After the system software 206 has calculated the number of equal sized panel sections for each zone, the system software 206 then directs the operator (step 306) to either modify the selected zones and panel sizing (step 308) using the input device 210 or to accept the selected zones and panel sizing (step 310). If the sizing of the modlar raised wall paneling system is to be modified or the desired individual panel sizes are to be modified, the modifications can be made to the sizing using conventional computer aided design methods or in the form of sizing modifications by inputting measurement information or from using previously supplied sizing information stored in the memory 208. The system software 206 then operates to generate a new paneling system design (step 312). In a preferred embodiment of the invention, an image (not shown) is produced (step 314) showing the modular raised wall paneling system and displayed on the output device 212. The operator can then accept the modified sizing (step 316) using the input device 210 or can make additional modifications.
After the operator has accepted the sizing and the appearance of the raised wall paneling system to be installed, the system software 206 directs (step 318) the operator to store the sizing information in the memory 208 of the VMSPD 202 or in a separate paneling storage bank, such as on one or more floppy disks, CD ROM disks, hard disks or any other form of suitable non-volatile electronic storage media (step 320), or to dump the sizing information (step 322). If the operator decides to dump the sizing information, the system software 206 directs the operator to either end the program (step 326) or to input new surface dimensions (step 308) and begin the process over. If the operator decides to store the sizing information, a final design can be stored and printed (step 328) using the output device 212 or another output device, such as a conventional printing device, at a remote location.
As shown in
After the edges of a panel section 102 have been cut with the interlocking means, the panel section 102 is placed in position to be milled (step 336). As shown in
In another preferred embodiment of the invention, the method of manufacturing a raised wall paneling system further comprising the step of selecting the particular paneling system to be manufactured and storing the sizing information in the memory 208 of the VMSPD 202 which can be done from a remote location 220 (
It should now be understood that the raised wall paneling system and the method of manufacture of the present invention permits manufactures to allow for flexibility and customization. For example, a typical fourteen-foot (4.27 m) wall could be laid out with four panels having a width of 3½ feet each. The system software of the present invention, however, allows the operator to design a paneling system having five panels; one panel of four feet, two panels of three feet each, and two panels of two feet each.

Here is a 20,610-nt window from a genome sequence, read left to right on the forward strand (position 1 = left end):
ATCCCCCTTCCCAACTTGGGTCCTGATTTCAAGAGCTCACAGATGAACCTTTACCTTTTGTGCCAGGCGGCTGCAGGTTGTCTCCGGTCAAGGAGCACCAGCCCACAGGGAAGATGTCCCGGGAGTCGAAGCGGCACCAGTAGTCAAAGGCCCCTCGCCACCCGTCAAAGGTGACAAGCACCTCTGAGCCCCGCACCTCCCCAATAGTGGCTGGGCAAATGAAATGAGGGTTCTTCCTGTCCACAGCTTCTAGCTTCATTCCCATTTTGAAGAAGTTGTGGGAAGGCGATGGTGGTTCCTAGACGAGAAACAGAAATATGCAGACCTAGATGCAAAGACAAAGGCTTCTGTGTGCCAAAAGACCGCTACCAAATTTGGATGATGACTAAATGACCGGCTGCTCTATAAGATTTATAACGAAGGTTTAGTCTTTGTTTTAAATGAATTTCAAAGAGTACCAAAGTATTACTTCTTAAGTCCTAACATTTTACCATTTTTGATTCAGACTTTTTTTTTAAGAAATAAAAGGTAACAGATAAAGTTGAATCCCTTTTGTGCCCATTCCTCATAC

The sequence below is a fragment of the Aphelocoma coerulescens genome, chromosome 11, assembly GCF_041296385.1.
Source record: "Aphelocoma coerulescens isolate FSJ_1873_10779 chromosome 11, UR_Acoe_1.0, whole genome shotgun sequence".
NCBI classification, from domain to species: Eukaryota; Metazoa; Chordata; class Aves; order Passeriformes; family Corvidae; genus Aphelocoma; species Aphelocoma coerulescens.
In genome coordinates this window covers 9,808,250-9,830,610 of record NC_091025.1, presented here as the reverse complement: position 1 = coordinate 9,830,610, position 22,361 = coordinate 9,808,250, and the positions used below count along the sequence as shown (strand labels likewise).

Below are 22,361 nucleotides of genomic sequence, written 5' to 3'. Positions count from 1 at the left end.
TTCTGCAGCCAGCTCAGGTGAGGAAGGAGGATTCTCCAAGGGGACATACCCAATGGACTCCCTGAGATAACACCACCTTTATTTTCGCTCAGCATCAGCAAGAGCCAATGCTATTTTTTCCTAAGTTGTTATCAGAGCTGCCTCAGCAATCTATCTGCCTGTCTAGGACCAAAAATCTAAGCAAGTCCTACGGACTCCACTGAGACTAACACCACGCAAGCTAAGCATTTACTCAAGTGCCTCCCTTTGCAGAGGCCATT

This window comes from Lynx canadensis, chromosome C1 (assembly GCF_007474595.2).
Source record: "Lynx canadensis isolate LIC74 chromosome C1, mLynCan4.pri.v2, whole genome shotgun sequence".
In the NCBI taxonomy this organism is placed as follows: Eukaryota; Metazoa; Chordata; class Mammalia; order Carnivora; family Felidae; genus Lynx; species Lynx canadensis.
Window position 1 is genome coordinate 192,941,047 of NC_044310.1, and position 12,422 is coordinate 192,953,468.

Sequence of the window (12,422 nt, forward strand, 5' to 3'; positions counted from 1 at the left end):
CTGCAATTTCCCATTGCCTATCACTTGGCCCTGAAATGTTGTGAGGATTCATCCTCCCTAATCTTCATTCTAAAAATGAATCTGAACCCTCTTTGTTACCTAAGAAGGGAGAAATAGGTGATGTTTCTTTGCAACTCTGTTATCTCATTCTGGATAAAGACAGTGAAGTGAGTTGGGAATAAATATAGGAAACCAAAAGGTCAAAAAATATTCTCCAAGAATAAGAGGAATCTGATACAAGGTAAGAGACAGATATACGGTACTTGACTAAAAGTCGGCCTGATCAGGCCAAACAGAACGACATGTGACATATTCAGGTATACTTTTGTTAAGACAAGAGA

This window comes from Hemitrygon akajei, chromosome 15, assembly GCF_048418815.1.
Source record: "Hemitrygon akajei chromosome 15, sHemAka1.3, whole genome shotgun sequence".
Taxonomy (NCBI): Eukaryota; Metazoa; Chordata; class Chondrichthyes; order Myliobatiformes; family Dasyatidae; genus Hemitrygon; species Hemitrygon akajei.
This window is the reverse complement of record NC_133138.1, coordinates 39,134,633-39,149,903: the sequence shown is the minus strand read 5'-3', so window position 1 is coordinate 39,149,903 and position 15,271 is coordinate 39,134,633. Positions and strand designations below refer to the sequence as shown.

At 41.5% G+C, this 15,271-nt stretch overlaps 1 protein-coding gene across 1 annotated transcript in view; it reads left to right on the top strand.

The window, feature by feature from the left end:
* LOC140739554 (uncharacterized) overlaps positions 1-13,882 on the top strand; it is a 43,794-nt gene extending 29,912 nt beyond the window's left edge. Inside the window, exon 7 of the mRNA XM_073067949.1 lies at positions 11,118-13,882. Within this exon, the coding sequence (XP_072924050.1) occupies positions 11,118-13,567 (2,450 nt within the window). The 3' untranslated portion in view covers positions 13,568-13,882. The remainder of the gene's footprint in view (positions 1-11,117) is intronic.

It should also be understood that customers can also input room dimensions, such as by means of the Internet. Based on the room or wall measurements and location of all doors, windows, and the like, a paneling system can be manufactured as described herein above. The modular raised wall paneling system is then sent to the customer. The customer, using the instructions that identify each panel section and their relationship to one and another can easily constructed the modular raised wall paneling system. It should now be apparent to those skilled in the art that the present invention provides a modular raised wall paneling system that is relatively easy to manufacture and install and requires a minimum amount of labor or required skill.
It should also be understood that unlike manufacturing processes that use only vertical spindles where the cut on one side of the vortex is also cut on the other side, the use of a horizontal spindle in the manufacture of the modular raised wall paneling, system of the present invention allows the use of different spindles to create a substantial number of panel peripheries having various profiles.
Accordingly the modular raised wall paneling system and the method of manufacture of the present invention provides an apparatus and a method of manufacture that easily and economically provides a modular raised wall paneling system that has the appearance of a conventional solid wood systems, that enhances the appearance of a surface, such as a wall or ceiling, that is relatively inexpensive, that can react to changes in climatic conditions without detracting from its aesthetic appearance, that can be easily sized to fit specific room geometry, and which is relatively easy to manufacture and install requiring a minimum amount of labor or required skill. It should also now be apparent that the method of manufacturing and supplying the modular raised wall paneling system of the present invention is economical, produces a paneling system that precisely fits along the surface on which it is to be installed, minimizes unsightly seams, and can be easy installed with a minimum amount of labor and skill.